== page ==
Was it possible that the laws of Good and Bad Form were only locally binding, and that here in Japan they were no longer valid?
Reggie was different. He was so awfully clever. He could extemporize on Good Form as he could extemporize on the piano. Besides, he was a victim to the artistic temperament, which cannot control itself. But Reggie had not been improved by his sojourn in this queer country, or he would never have so far forgotten himself as to speak in such a way in the presence of ladies.
Geoffrey would give him a good beating at tennis; and then, having reduced him to a fit state of humility, he would have it out with him. For Barrington was not a man to nurse displeasure against his friends.
The tennis courts at Tokyo—which stand in a magnificent central position one day to be occupied by the Japanese Houses of Parliament—are every afternoon the meeting place for youth in exile with a sprinkling of Japanese, some of whom have acquired great skill at the game. Towards tea-time the ladies arrive to watch the evening efforts of their husbands and admirers, and to escort them home when the light begins to fail. So the tennis courts have become a little social oasis in the vast desert of oriental life. Brilliant it is not. Sparkle there is none. But there is a certain chirpiness, the forced gaiety of caged birds.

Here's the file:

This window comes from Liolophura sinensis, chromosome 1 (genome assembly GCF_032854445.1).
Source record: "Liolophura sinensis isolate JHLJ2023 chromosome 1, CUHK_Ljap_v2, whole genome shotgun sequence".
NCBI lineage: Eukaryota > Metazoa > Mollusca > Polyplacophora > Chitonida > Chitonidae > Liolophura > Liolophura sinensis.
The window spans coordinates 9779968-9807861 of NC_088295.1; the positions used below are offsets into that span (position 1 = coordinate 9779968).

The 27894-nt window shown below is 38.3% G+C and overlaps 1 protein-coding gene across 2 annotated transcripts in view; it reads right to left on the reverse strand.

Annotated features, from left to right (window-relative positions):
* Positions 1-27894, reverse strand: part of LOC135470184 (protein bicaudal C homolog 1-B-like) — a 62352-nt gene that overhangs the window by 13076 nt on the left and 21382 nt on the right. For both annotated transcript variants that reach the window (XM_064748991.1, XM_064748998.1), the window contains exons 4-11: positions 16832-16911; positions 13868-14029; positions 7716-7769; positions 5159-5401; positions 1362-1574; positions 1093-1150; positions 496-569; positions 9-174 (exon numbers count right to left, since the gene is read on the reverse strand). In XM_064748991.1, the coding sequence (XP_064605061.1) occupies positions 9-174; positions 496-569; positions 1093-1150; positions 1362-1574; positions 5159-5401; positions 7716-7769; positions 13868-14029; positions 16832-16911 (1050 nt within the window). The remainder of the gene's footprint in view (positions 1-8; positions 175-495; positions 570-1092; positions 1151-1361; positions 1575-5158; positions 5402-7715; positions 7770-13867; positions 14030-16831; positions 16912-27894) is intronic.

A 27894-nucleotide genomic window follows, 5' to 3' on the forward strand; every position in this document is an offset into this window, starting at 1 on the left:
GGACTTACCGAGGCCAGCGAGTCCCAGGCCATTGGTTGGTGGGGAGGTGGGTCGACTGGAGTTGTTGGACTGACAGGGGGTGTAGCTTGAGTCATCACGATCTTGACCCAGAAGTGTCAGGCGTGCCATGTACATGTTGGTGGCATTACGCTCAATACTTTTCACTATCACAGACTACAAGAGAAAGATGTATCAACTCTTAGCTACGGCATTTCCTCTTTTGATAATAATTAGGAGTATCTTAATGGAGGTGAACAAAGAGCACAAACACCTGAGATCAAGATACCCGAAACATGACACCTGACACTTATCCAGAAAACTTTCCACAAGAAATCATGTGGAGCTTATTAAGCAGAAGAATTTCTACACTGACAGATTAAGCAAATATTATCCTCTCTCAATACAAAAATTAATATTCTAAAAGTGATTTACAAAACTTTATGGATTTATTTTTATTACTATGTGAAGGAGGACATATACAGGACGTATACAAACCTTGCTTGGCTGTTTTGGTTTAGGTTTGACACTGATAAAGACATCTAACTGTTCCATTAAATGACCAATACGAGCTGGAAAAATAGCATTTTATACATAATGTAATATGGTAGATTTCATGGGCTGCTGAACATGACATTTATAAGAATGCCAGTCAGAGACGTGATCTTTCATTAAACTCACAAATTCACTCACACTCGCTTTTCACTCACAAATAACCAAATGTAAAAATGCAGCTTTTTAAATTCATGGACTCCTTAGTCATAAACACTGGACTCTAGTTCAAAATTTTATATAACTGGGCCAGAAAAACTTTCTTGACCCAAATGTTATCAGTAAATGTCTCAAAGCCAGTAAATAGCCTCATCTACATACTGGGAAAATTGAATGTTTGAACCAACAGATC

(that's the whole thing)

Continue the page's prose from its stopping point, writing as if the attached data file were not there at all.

The day was warm and bright. The snow had vanished as though by supernatural command. Geoffrey enjoyed his game thoroughly, although he was beaten, being out of practice and unused to gravel courts. But the exercise made him, in his own language, “sweat like a pig,” and he felt better. He thought he would shelve the unpleasant subject for the time being; but it was Reggie himself who revived it.
“About the Yoshiwara,” he said, seating himself on one of the benches placed round the courts. “They are having a special show down there to-morrow. It will probably be worth seeing.”
“Look here,” said Geoffrey, “is it the thing for ladies—English ladies—to go to a place like that?”
“Of course,” answered his friend, “it is one of the sights of Tokyo. Why, I went with Lady Cynthia not so long ago. She was quite fascinated.”
“By Jove!” Geoffrey ejaculated. “But for a young girl—? Did Miss Cairns go too?”
“Not on that occasion; but I have no doubt she has been.”
“But isn’t it much the same as taking a lady to a public brothel?”
“Not in the least,” was Reggie’s answer, “it is like along Piccadilly after nightfall, looking in at the Empire, and returning via Regent Street; and in Paris, like a visit to the Rat Mort and the Bal Tabarin. It is the local version of an old theme.”
“But is that a nice sight for a lady?”
“It is what every lady wants to see.”
“Reggie, what rot! Any clean-minded girl—”
“Geoffrey, old man, would you like to see the place?”